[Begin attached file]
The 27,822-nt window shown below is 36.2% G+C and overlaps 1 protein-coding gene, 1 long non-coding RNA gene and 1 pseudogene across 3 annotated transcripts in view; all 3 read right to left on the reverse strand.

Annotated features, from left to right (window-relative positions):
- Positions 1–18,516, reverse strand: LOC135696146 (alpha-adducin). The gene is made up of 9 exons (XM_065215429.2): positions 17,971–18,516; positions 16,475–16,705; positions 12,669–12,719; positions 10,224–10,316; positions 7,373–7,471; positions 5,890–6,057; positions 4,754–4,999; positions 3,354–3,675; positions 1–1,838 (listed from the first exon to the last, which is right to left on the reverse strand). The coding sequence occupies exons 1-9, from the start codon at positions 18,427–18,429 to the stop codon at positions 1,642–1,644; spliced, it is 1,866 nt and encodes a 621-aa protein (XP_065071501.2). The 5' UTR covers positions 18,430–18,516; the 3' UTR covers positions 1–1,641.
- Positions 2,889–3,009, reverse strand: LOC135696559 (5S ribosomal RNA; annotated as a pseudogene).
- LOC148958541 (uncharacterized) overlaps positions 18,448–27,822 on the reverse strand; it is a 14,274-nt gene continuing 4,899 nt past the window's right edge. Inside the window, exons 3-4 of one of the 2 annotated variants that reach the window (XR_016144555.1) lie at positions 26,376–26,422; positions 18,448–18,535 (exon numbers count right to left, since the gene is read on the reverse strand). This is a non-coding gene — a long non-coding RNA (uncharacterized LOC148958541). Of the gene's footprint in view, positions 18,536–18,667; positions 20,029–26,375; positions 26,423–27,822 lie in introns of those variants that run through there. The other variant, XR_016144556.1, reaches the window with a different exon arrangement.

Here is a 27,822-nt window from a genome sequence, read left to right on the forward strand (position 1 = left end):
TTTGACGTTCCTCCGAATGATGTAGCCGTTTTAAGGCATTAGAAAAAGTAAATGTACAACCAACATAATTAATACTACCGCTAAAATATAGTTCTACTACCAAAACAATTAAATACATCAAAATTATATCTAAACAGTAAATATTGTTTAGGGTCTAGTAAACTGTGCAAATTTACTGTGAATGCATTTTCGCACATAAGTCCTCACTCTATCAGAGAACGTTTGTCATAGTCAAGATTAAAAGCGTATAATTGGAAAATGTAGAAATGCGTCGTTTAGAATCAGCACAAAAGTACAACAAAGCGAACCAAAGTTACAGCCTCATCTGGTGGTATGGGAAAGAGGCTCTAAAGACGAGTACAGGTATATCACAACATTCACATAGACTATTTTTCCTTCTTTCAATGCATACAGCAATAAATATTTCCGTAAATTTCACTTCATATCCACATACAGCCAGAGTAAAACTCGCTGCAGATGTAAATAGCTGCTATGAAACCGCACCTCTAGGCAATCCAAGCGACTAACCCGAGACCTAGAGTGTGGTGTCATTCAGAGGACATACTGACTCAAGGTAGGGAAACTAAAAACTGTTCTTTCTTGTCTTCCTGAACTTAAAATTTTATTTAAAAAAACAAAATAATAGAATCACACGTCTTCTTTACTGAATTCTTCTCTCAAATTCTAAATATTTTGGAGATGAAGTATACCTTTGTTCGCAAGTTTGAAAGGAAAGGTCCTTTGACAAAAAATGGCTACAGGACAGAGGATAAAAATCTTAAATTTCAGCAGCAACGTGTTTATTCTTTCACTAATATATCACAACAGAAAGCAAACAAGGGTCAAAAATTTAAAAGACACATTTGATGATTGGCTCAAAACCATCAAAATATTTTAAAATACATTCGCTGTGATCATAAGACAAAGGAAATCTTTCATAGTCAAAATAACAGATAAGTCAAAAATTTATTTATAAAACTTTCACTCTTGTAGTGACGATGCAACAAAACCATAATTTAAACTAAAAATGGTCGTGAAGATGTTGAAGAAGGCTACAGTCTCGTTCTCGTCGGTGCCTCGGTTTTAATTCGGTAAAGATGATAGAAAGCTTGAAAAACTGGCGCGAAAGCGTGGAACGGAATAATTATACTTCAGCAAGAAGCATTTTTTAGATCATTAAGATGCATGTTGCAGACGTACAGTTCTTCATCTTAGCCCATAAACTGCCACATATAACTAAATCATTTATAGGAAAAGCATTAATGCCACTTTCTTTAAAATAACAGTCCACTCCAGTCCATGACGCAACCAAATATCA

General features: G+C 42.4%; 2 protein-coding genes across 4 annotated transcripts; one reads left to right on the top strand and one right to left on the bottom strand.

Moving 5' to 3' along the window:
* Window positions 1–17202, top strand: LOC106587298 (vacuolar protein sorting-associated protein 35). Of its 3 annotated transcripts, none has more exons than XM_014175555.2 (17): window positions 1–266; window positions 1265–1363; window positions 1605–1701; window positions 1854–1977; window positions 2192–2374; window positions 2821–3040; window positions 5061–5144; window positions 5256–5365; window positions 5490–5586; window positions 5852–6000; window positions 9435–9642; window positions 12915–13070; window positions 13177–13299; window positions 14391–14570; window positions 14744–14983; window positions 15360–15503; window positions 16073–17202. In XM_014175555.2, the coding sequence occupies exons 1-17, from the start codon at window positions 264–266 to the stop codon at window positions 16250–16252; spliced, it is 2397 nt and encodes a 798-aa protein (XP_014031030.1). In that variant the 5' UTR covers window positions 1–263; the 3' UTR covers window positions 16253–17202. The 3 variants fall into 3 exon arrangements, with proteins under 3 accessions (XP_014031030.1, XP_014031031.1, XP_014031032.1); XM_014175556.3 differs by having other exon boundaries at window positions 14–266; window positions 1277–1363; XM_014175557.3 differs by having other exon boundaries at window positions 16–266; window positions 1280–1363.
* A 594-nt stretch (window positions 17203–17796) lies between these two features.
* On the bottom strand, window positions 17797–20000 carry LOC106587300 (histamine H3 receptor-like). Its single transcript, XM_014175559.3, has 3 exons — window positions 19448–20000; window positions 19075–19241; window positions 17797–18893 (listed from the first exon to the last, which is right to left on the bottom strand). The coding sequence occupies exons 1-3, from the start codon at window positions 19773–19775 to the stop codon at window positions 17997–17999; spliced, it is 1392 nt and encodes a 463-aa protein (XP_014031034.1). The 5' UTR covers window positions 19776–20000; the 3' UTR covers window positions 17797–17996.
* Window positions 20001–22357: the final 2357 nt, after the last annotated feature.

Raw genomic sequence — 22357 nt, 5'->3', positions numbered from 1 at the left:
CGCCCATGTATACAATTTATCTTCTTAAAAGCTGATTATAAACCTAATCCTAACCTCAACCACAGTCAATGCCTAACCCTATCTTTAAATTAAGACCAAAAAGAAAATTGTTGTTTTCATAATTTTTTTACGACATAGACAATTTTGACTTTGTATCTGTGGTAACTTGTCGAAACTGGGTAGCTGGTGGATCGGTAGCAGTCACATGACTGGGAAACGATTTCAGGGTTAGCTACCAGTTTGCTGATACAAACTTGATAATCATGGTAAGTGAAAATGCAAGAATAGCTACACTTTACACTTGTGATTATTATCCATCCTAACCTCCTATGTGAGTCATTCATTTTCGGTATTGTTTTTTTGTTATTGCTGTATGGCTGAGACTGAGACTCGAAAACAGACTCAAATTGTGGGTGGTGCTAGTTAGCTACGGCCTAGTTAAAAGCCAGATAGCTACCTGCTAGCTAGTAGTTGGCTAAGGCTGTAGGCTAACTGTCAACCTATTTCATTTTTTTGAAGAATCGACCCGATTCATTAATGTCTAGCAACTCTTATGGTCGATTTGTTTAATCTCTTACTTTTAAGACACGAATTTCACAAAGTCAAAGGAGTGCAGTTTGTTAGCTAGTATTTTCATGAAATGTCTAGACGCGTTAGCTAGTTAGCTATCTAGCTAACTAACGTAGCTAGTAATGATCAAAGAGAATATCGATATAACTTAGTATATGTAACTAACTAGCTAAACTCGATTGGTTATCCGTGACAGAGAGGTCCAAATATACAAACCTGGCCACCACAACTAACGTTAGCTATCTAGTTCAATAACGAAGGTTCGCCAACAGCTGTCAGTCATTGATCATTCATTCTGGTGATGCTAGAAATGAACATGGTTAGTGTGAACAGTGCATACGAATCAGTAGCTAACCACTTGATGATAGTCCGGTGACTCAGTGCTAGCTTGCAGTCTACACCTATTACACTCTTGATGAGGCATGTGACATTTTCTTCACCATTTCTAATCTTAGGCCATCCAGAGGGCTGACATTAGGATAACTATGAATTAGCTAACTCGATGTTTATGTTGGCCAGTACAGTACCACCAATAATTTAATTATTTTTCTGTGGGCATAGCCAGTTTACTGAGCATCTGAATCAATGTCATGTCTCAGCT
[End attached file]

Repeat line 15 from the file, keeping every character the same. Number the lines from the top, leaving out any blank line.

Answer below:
CGCCCATGTATACAATTTATCTTCTTAAAAGCTGATTATAAACCTAATCCTAACCTCAACCACAGTCAATGCCTAACCCTATCTTTAAATTAAGACCAAAAAGAAAATTGTTGTTTTCATAATTTTTTTACGACATAGACAATTTTGACTTTGTATCTGTGGTAACTTGTCGAAACTGGGTAGCTGGTGGATCGGTAGCAGTCACATGACTGGGAAACGATTTCAGGGTTAGCTACCAGTTTGCTGATACAAACTTGATAATCATGGTAAGTGAAAATGCAAGAATAGCTACACTTTACACTTGTGATTATTATCCATCCTAACCTCCTATGTGAGTCATTCATTTTCGGTATTGTTTTTTTGTTATTGCTGTATGGCTGAGACTGAGACTCGAAAACAGACTCAAATTGTGGGTGGTGCTAGTTAGCTACGGCCTAGTTAAAAGCCAGATAGCTACCTGCTAGCTAGTAGTTGGCTAAGGCTGTAGGCTAACTGTCAACCTATTTCATTTTTTTGAAGAATCGACCCGATTCATTAATGTCTAGCAACTCTTATGGTCGATTTGTTTAATCTCTTACTTTTAAGACACGAATTTCACAAAGTCAAAGGAGTGCAGTTTGTTAGCTAGTATTTTCATGAAATGTCTAGACGCGTTAGCTAGTTAGCTATCTAGCTAACTAACGTAGCTAGTAATGATCAAAGAGAATATCGATATAACTTAGTATATGTAACTAACTAGCTAAACTCGATTGGTTATCCGTGACAGAGAGGTCCAAATATACAAACCTGGCCACCACAACTAACGTTAGCTATCTAGTTCAATAACGAAGGTTCGCCAACAGCTGTCAGTCATTGATCATTCATTCTGGTGATGCTAGAAATGAACATGGTTAGTGTGAACAGTGCATACGAATCAGTAGCTAACCACTTGATGATAGTCCGGTGACTCAGTGCTAGCTTGCAGTCTACACCTATTACACTCTTGATGAGGCATGTGACATTTTCTTCACCATTTCTAATCTTAGGCCATCCAGAGGGCTGACATTAGGATAACTATGAATTAGCTAACTCGATGTTTATGTTGGCCAGTACAGTACCACCAATAATTTAATTATTTTTCTGTGGGCATAGCCAGTTTACTGAGCATCTGAATCAATGTCATGTCTCAGCT